Another challenge these peri-urban areas are grappling with is poor waste management from the urban areas. It is common to find accumulated waste such as sewerage on streets, corridors of buildings, open lands and normally rivers, streams, water channels are always destinations for this waste which washes and drives them to the peri-urban areas.
The most affected areas are Nyakayojo, Biharwe and Kakiika which are already facing a challenge of haphazard and informal settlements because of their proximity to the city.
To turn these areas around will require good urban planning and dedicated collaboration of all stakeholders. For example, some of the existing structures are not connected to sewerage lines and some areas such as markets lack toilet facilities. As such some use septic tanks and buckets and dispose their waste. It is not uncommon to see sewerage spilling in water channels and streams after being discharged, especially during the rainy season. This waste ends up at times contaminating water sources posing great health risks such as water borne diseases.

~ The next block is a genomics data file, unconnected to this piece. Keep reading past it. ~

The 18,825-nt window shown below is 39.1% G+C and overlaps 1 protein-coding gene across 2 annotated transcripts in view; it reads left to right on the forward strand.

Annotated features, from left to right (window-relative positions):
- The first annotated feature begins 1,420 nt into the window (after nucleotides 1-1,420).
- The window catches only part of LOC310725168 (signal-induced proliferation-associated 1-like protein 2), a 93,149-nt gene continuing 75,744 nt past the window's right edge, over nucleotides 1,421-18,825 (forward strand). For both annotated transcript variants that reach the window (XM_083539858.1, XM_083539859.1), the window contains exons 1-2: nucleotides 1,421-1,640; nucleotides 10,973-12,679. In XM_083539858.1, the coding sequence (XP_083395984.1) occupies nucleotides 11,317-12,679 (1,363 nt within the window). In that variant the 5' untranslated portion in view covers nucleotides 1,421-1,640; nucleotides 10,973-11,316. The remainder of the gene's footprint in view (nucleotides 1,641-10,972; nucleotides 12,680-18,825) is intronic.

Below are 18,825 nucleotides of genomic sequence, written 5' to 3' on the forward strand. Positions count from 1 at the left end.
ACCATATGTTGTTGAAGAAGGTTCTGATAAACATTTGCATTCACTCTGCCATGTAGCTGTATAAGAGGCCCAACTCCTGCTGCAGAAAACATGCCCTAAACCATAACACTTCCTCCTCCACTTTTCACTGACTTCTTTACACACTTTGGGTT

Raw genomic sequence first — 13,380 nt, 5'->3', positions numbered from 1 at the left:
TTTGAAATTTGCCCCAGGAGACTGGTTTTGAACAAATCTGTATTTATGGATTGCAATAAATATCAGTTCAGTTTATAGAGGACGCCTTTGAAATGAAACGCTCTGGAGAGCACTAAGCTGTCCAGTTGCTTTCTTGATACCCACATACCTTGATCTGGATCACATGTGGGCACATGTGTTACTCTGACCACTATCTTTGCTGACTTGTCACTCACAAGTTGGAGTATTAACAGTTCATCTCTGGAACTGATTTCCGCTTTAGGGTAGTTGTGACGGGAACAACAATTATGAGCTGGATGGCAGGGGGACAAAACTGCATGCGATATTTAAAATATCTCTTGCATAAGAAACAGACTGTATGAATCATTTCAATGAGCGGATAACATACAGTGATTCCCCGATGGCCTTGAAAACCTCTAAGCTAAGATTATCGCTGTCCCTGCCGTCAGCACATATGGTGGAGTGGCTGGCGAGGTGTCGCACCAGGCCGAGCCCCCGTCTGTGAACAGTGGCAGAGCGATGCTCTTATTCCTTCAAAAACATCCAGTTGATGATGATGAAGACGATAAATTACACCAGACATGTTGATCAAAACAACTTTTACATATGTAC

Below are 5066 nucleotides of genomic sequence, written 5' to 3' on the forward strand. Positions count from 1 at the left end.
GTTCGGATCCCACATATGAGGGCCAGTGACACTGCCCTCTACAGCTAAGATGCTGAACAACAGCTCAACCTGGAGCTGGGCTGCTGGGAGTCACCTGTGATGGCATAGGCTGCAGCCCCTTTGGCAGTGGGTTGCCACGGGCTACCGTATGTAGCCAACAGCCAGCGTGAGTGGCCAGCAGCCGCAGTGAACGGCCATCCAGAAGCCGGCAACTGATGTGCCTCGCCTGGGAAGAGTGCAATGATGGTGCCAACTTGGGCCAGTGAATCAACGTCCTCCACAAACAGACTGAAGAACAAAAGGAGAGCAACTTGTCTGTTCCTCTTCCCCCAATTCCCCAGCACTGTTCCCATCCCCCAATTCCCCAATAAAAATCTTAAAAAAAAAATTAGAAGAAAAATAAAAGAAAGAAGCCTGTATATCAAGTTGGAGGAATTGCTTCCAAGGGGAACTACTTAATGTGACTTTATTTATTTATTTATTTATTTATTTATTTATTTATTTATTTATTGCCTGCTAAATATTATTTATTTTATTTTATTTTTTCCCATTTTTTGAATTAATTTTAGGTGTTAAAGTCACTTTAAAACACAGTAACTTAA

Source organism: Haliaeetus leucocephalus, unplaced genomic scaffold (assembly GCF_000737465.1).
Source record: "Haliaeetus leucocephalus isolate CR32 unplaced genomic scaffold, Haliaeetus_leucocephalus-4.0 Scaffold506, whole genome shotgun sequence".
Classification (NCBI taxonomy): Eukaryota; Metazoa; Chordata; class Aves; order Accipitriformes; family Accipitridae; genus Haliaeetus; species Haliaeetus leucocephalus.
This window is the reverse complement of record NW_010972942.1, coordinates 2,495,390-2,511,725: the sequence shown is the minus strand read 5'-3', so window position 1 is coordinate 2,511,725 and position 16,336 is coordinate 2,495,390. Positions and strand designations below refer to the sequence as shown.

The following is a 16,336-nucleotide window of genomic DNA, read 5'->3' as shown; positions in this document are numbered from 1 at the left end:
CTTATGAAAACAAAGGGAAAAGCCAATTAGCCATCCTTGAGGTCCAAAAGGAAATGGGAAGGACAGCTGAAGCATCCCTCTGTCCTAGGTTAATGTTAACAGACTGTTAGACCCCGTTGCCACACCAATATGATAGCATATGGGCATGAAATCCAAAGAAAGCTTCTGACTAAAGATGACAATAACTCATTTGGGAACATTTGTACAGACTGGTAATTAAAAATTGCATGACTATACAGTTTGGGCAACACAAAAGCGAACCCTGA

Alice Komujuni, a resident of Nyabuhama in Biharwe says one of the biggest challenges she and her neighbour face is sewage from Mbarara city centre that ends up in their water systems and sources.
“When it rains sewage is discharged right from Ntare Road-Biafra, part of Nyamityobora then to the lower side of Makenke barracks to Koranorya and then to our water sources. Majority of the people here are low income earners and use water from channels and streams, unfortunately this is where the sewage settles,’’ says Komujuni.